By Jim Vertuno
The Associated Press
AUSTIN — Off to a 3-0 start and rising in the national rankings, the No. 12 Texas Longhorns are settling into an off week feeling good about quarterback David Ash and a bit unnerved by the defense’s habit of giving up of big plays for touchdowns.
Ash proved he can be an effective game manager in wins over Wyoming and New Mexico, then turned into a big-play engineer with four touchdown passes in a 66-31 romp over Mississippi.
Ash still has a tendency to underthrow on deep routes, but for the first time since Jordan Shipley was catching passes from Colt McCoy in 2009, Longhorns receivers are showing an ability to beat a defender and make a big play.
“I think I mastered the underthrow,” Ash joked after the Mississippi game.
Coach Mack Brown said he has no worries. Brown says he’d rather see an underthrown ball than and overthrown one.
“We’ve been encouraging him to let the guys catch it, and been challenging the receivers to catch it. Overthrown balls are punts: you don’t have a chance to catch them,” Brown said.
Ash struggled with turnovers as a freshman last season but through the first three games this season has seven touchdowns with no interceptions. He’s ranked fourth nationally in pass efficiency and his 76 percent completion rate rivals McCoy, one of the most accurate passers in NCAA history.
“He’s very confident right now with where he’s going with the ball,” Brown said.
It’s easy for a quarterback to be confident in receivers who can make a big play. Against Mississippi, Marquise Goodwin had a 69-yard touchdown run, the longest for Texas in five years, set up another with a 47-yard catch and finished Texas’ scoring by catching a 55-yard touchdown pass.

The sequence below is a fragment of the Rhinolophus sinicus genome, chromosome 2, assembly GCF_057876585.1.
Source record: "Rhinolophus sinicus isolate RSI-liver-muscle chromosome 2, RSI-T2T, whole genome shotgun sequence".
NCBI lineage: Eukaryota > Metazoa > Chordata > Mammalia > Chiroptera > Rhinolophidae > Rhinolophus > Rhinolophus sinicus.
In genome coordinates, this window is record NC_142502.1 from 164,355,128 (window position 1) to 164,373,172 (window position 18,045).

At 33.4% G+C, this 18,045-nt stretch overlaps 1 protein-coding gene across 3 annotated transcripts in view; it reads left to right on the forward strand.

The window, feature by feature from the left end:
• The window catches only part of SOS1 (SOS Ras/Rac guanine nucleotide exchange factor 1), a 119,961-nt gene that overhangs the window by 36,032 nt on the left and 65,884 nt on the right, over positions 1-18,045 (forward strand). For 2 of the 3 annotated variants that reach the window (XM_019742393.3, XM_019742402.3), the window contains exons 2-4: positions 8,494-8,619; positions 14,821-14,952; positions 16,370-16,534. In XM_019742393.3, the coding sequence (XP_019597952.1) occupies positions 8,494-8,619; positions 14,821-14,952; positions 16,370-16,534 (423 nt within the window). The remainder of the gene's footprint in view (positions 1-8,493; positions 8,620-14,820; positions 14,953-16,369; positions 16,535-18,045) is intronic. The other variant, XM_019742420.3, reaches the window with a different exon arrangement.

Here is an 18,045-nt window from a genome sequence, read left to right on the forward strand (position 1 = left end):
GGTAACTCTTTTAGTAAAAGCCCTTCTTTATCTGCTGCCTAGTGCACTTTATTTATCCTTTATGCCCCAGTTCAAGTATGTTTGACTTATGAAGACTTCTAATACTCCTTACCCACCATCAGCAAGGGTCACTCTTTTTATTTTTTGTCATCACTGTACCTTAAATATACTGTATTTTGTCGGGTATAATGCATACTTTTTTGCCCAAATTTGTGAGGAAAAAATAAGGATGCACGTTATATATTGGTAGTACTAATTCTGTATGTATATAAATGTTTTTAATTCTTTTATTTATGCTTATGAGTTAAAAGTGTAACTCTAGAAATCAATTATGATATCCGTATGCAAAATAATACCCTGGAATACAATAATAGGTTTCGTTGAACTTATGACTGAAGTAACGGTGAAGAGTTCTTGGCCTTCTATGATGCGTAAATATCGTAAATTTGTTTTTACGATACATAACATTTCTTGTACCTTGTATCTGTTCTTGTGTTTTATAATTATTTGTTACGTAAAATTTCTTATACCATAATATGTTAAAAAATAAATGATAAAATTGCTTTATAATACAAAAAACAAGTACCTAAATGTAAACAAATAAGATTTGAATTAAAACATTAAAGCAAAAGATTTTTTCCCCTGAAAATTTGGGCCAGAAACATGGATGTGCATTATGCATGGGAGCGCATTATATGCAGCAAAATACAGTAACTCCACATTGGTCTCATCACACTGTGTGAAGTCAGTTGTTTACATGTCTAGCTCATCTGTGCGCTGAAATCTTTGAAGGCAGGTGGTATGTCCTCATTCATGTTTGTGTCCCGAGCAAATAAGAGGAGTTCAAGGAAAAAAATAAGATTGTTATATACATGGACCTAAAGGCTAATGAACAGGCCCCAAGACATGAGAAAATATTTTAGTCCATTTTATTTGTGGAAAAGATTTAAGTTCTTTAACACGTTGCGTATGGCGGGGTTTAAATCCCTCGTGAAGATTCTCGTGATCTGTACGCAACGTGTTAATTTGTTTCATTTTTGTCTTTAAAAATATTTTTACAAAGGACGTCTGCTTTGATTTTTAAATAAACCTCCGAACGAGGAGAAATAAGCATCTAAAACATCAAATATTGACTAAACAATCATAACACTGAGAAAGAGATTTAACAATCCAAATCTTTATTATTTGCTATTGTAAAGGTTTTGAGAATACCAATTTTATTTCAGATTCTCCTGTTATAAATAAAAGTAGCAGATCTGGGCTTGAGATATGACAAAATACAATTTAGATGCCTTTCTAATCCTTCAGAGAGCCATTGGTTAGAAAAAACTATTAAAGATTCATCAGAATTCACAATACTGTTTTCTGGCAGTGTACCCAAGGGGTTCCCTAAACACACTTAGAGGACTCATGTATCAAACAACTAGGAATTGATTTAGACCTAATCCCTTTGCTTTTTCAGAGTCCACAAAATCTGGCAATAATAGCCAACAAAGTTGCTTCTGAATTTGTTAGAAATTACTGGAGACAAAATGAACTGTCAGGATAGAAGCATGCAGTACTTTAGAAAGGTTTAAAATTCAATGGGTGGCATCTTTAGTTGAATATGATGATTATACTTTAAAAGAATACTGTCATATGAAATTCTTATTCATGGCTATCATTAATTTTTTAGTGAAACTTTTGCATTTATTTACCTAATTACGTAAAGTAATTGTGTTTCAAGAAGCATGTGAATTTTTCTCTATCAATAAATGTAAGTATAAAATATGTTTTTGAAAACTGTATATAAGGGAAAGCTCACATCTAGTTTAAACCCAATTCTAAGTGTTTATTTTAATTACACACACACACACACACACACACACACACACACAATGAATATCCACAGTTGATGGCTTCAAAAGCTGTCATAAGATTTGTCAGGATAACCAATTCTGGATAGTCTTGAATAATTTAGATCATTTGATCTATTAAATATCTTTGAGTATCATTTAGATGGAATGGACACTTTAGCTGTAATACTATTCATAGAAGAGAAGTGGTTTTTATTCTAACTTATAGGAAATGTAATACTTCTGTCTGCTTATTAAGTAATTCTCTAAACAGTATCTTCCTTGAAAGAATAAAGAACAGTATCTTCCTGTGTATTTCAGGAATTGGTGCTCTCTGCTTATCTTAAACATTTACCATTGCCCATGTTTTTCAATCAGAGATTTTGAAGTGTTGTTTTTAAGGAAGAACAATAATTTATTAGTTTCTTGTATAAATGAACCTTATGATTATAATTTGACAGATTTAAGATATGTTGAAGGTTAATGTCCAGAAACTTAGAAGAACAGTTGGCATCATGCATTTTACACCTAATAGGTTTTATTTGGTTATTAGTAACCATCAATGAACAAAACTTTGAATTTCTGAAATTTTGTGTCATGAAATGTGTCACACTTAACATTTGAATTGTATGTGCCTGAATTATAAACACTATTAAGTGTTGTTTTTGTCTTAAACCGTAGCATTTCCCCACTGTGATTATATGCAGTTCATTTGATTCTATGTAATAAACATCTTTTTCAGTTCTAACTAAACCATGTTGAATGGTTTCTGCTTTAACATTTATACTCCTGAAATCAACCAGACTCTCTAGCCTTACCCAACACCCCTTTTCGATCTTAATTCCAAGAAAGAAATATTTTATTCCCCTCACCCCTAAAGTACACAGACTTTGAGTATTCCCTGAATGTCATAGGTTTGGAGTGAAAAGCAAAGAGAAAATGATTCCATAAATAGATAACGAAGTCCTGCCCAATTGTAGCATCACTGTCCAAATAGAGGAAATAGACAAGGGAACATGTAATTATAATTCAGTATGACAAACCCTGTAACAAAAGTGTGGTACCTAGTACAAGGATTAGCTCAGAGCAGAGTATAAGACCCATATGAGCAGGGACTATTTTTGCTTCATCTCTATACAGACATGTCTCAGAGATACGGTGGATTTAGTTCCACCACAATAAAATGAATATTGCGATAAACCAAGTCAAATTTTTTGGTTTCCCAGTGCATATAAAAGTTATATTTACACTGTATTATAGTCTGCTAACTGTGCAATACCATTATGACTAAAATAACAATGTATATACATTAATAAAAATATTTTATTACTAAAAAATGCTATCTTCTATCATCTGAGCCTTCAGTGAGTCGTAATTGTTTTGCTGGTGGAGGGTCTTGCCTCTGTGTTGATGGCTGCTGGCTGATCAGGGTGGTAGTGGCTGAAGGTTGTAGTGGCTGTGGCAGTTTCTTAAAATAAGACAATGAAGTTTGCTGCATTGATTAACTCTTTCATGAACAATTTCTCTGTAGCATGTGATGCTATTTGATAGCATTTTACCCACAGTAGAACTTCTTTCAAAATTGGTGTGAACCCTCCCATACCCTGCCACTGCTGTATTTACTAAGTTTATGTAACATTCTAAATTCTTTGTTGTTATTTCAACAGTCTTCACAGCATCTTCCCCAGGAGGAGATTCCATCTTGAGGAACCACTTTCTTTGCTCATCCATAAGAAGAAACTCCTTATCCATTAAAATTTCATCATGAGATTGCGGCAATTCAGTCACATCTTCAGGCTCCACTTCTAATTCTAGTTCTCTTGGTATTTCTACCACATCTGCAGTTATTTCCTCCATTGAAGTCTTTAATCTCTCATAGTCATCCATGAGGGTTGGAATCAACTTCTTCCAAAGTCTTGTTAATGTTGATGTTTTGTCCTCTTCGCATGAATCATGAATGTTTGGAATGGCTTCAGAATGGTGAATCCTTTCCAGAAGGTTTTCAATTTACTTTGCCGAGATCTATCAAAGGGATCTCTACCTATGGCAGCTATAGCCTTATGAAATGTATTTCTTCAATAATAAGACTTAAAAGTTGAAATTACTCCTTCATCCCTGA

Texas rolled up 676 total yards, second most in school history, and scored the most points since a 70-3 win over Colorado in the 2005 Big 12 title game. It was also the most points surrendered by Mississippi since 1917. Texas is averaging 49 points.
The Longhorns will need to maintain that sizzle when the Big 12 schedule starts with Oklahoma State, No. 8 West Virginia and No. 6 Oklahoma in the next three games.
Oklahoma State leads the nation in scoring, West Virginia quarterback Geno Smith is considered a top Heisman Trophy contender and the Sooners beat Texas 55-17 last season.
“We’ll play much better defenses here in the next couple of weeks,” Brown said. “At the same time, it showed the offense that we walked out of Oxford with a lot of confidence. That’s something this offense has been lacking, in my estimation, over the last couple years. They know they can do it and it’s exciting.”
What puzzles Brown is the defense.
Linebacker Steve Edmond scored the first touchdown against Mississippi with a 22-yard interception return and the defense recorded five sacks. But the Longhorns also gave up a 75-yard touchdown pass, a 48-yard touchdown run and a 100-yard kickoff return.
Last season, Texas didn’t give up touchdown pass of 20 yards or longer until the 12th game. It has surrendered three already this season.
“I think now it’s on our résumé that we’ll give up big plays for touchdowns. No good defense can give up big plays for touchdowns,” coordinator Manny Diaz said.
Texas began the season expecting to have one of the best defenses in the Big 12 and the country. After three games, the Longhorns rank 32nd in total defense and 60th against the run.
“We had a lot of good plays, but a lot of that gets canceled out,” Texas senior safety Kenny Vaccaro said. “The good teams put a foot on your throat.”
Brown likes what he sees of his team after three games.
“I know we’re headed in the right direction,” Brown said. “I know we can do better than what we’ve done on defense.”